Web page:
The triangle of three observation towers had different gears than the living keeps: big ones that Kio theorized had belonged to a telescope which had broken off at some point, with belts of tanned hide running between them. They’d repurposed these to hoist and lower the aqueduct, but it was still a bit of climb to get where they needed to be to lift the girder back into place. While they climbed, and then while they hauled, they shouted ideas at each other about what they could jettison to launch up toward the sky kingdom.

“There’s always cabbage,” Karla called as she mounted a platform with a spear turret, halfway up from the reservoir.

“Enough with the cabbage. I like cabbage,” Kio shouted back. “Besides, if we had a ton of any kind of food we wouldn’t need to shoot birds for months. Or spreading our own dung on things.”

Karla shuddered enough at the thought of months of cabbage that she was sure Kio could see from all the way across the chasm.

The great girder, with its big cloud-catcher pod fixed to its center and ropes tied to either end, lurched up the space between the towers in fits and starts. In the dark gray light, it looked like some kind of knife-edge mountain ridge on one of the surface islands, being pushed upward inch over inch by some exhausted god. As Karla hauled, she looked over its crisscrossing struts, appreciating what she’d done to get this here. Glad that she’d placed it, and would place it again, even though she hadn’t made it.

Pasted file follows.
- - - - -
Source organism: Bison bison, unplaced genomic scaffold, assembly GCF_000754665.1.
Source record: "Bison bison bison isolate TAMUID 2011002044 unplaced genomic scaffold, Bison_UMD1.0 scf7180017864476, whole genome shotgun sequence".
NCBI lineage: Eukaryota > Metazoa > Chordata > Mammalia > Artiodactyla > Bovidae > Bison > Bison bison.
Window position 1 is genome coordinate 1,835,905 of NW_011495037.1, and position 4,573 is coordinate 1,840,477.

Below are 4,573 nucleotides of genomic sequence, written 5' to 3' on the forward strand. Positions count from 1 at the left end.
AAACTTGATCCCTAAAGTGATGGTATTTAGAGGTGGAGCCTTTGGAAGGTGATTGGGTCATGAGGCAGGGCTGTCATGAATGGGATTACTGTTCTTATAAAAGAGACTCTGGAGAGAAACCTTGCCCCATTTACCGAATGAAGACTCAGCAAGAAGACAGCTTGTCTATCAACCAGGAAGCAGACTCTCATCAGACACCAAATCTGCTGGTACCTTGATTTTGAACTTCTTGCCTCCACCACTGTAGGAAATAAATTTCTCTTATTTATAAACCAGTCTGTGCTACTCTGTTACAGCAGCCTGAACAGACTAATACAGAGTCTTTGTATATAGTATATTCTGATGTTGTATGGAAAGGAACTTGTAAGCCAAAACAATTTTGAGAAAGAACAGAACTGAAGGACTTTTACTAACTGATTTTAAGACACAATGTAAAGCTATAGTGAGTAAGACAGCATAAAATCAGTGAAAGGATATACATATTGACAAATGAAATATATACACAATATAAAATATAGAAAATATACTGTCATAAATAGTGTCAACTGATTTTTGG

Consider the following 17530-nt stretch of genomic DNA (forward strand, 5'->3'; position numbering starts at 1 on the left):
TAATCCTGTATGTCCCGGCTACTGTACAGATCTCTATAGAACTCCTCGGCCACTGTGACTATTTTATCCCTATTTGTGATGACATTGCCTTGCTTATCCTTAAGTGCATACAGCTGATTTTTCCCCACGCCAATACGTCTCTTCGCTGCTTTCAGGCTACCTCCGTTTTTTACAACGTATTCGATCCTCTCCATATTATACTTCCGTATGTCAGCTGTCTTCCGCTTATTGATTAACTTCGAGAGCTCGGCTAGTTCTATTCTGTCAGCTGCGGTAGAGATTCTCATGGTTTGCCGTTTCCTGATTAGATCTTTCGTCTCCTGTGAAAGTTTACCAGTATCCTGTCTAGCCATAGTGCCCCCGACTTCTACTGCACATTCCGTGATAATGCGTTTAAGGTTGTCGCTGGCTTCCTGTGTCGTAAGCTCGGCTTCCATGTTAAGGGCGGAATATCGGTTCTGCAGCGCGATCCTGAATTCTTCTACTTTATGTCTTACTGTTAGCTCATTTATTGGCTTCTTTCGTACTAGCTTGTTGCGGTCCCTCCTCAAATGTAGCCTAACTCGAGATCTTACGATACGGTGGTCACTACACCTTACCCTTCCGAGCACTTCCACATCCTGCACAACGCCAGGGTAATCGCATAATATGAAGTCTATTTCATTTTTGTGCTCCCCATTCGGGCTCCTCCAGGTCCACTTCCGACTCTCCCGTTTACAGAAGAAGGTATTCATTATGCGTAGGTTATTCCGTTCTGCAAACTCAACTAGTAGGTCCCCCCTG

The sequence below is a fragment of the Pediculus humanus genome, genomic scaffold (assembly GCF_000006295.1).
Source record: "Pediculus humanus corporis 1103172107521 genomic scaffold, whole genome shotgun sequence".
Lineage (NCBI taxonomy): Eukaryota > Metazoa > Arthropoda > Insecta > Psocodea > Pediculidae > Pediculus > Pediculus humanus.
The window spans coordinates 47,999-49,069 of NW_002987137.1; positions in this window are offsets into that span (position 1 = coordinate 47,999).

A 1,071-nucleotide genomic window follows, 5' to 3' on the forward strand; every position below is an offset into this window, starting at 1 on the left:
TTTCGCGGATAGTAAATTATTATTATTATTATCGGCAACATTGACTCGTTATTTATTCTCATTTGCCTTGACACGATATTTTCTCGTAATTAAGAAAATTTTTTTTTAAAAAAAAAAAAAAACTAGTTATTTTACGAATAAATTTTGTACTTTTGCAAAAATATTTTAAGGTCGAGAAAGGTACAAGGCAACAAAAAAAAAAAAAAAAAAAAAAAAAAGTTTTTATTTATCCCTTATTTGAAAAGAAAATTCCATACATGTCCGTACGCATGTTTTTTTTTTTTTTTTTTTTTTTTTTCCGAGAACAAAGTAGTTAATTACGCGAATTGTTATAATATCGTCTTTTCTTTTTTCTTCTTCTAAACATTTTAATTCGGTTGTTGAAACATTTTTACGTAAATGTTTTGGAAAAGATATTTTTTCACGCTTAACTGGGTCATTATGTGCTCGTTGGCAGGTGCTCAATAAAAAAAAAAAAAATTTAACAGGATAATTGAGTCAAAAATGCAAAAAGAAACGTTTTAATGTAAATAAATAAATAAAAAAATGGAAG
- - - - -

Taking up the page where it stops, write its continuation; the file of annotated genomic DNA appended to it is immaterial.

But there were other things we didn’t place at all…

Her hands froze on the rope. Kio yelped as he took a much greater share of the strain. “Sorry!” she yelled to him across the gap, and then, once they’d leveled out the beam: “I know what to jettison!”

***

“You’re sure about this?” Kio asked, because he wasn’t.

“Absolutely,” Karla replied, pretending she was. Kio chose to be reassured anyway, which in the end wasn’t very reassuring.

They’d worked late into the afternoon, and now rested amid a darkening sky with no sunset to be seen. A band of moss spread across the walls of the outer citadel gave off a warm light.

They were standing on what, if the machine deck was aft and the hangar forward, would have been the starboard side of Nashido. The mist garden clung to the port side, founded on giant single slabs riveted together by the carved ends of support pillars. Balancing it on the other side was a balcony with a staircase up to an outer citadel hallway. A door on the other side of the balcony led into the only residence tower on the castle that pointed straight down. It was a quiet spot, sheltered from the ever-present wind, with one of their vegetable gardens in the corner of the veranda. Kio really hoped it would remain quiet when they twisted the tower in exactly the right way to drop it clear seaward.